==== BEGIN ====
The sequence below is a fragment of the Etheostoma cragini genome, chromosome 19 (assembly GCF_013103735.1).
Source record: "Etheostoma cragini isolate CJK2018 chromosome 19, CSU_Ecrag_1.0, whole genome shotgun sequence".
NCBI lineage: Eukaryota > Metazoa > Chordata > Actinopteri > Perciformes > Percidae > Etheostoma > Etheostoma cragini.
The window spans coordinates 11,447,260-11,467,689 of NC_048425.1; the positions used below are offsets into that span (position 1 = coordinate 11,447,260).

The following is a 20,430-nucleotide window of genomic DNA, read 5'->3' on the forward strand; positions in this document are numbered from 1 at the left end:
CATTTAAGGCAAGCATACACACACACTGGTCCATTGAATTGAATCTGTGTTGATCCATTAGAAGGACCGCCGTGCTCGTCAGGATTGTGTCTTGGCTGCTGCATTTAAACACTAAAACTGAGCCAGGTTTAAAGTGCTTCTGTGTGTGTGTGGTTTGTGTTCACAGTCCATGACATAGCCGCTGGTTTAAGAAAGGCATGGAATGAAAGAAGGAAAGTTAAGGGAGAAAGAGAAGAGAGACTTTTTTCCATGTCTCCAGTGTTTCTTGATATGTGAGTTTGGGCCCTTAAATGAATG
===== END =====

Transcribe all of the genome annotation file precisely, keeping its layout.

The sequence below is a fragment of the Etheostoma cragini genome, chromosome 19 (assembly GCF_013103735.1).
Source record: "Etheostoma cragini isolate CJK2018 chromosome 19, CSU_Ecrag_1.0, whole genome shotgun sequence".
NCBI lineage: Eukaryota > Metazoa > Chordata > Actinopteri > Perciformes > Percidae > Etheostoma > Etheostoma cragini.
The window spans coordinates 11,447,260-11,467,689 of NC_048425.1; the positions used below are offsets into that span (position 1 = coordinate 11,447,260).

The following is a 20,430-nucleotide window of genomic DNA, read 5'->3' on the forward strand; positions in this document are numbered from 1 at the left end:
CATTTAAGGCAAGCATACACACACACTGGTCCATTGAATTGAATCTGTGTTGATCCATTAGAAGGACCGCCGTGCTCGTCAGGATTGTGTCTTGGCTGCTGCATTTAAACACTAAAACTGAGCCAGGTTTAAAGTGCTTCTGTGTGTGTGTGGTTTGTGTTCACAGTCCATGACATAGCCGCTGGTTTAAGAAAGGCATGGAATGAAAGAAGGAAAGTTAAGGGAGAAAGAGAAGAGAGACTTTTTTCCATGTCTCCAGTGTTTCTTGATATGTGAGTTTGGGCCCTTAAATGAATG